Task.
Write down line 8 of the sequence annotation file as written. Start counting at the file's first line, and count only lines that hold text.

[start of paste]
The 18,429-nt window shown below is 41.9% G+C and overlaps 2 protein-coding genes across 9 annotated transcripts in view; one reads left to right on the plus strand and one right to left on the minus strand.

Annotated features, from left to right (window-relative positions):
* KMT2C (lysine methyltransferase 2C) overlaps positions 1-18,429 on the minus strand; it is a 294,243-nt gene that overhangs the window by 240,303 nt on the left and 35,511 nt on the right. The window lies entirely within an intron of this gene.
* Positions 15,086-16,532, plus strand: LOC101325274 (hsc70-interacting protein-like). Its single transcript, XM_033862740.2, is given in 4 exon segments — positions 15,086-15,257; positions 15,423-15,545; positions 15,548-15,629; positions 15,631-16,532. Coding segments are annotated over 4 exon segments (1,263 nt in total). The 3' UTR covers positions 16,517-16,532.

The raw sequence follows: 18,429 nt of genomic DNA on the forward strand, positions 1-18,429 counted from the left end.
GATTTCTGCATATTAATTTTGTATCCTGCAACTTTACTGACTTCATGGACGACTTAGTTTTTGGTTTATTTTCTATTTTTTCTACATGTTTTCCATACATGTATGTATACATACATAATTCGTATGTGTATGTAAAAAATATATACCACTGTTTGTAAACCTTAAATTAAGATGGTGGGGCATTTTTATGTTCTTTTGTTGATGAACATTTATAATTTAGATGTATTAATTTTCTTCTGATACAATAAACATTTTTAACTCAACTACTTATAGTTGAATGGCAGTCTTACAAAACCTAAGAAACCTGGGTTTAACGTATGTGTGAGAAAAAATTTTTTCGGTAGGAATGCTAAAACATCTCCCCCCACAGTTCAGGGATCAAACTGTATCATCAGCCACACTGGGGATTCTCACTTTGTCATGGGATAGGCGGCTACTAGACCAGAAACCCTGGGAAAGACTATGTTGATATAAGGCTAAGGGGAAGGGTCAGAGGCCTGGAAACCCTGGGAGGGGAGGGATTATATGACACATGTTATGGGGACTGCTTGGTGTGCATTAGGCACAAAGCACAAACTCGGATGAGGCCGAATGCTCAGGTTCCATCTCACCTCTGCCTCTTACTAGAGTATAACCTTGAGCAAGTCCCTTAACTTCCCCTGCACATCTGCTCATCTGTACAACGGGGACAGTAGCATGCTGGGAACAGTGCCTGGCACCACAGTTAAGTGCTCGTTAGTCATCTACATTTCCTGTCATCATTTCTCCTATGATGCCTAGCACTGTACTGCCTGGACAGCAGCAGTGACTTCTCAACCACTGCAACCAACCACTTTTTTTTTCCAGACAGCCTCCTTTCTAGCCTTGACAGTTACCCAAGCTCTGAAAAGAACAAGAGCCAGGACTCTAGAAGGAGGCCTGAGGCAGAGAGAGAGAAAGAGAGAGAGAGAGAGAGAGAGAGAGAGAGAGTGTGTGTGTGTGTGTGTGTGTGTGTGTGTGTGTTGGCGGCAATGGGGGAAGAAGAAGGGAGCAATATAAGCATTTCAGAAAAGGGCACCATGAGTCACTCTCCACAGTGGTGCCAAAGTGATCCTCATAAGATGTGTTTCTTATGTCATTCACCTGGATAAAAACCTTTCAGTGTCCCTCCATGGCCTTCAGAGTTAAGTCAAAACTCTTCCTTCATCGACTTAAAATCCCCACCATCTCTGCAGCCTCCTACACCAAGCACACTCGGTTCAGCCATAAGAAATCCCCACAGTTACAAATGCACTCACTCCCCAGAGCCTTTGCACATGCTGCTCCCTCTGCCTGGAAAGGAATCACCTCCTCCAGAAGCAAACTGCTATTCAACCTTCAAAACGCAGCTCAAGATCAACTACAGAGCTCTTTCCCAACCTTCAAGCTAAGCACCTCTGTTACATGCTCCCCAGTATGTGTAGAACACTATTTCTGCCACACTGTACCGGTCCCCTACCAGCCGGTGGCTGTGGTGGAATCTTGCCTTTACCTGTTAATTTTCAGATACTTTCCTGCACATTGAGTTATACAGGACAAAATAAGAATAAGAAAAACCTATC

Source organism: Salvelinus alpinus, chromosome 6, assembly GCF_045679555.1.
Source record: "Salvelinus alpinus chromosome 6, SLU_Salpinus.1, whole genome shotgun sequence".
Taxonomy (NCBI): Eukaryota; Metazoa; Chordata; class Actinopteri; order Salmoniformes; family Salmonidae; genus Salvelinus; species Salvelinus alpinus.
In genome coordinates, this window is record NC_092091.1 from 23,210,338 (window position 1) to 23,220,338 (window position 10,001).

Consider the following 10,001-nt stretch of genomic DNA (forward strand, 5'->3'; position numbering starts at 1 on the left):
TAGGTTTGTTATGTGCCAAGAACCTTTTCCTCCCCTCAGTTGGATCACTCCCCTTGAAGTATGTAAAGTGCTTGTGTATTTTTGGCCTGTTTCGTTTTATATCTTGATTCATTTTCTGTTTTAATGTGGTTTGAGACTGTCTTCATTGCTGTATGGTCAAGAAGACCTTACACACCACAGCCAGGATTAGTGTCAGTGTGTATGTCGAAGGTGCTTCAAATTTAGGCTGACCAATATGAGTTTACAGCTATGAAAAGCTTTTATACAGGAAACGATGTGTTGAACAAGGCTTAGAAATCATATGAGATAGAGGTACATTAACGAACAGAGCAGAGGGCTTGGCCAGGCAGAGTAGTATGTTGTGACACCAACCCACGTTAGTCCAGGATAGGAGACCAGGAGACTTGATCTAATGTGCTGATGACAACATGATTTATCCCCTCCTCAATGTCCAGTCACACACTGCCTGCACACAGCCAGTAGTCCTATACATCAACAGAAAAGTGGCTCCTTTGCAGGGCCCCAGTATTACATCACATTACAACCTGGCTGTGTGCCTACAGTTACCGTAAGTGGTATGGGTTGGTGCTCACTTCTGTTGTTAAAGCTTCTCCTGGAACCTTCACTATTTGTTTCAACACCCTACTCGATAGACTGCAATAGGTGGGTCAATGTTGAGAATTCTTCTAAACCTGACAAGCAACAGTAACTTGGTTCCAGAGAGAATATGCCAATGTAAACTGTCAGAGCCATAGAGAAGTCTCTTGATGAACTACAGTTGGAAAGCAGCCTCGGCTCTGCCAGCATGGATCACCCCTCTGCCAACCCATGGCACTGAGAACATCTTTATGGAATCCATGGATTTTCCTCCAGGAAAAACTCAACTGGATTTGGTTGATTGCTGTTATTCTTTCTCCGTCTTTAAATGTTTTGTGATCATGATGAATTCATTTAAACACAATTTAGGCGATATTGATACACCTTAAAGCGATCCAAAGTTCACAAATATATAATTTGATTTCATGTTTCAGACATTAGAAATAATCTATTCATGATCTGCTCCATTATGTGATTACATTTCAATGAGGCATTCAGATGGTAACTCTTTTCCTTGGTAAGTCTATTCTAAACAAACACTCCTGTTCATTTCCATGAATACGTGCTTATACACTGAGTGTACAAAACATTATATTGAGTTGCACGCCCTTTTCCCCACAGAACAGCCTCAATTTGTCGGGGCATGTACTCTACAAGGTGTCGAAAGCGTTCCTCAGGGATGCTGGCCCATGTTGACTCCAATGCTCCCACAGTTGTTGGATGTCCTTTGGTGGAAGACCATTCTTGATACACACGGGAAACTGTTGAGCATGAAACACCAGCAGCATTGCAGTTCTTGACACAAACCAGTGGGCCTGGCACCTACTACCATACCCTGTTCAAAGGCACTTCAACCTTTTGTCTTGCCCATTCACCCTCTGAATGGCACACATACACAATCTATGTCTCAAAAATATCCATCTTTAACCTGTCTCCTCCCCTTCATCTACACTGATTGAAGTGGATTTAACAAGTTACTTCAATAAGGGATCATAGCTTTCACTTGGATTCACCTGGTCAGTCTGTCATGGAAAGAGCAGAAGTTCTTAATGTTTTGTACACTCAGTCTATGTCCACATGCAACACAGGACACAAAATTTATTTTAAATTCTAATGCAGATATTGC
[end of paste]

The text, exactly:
Source record: "Salvelinus alpinus chromosome 6, SLU_Salpinus.1, whole genome shotgun sequence".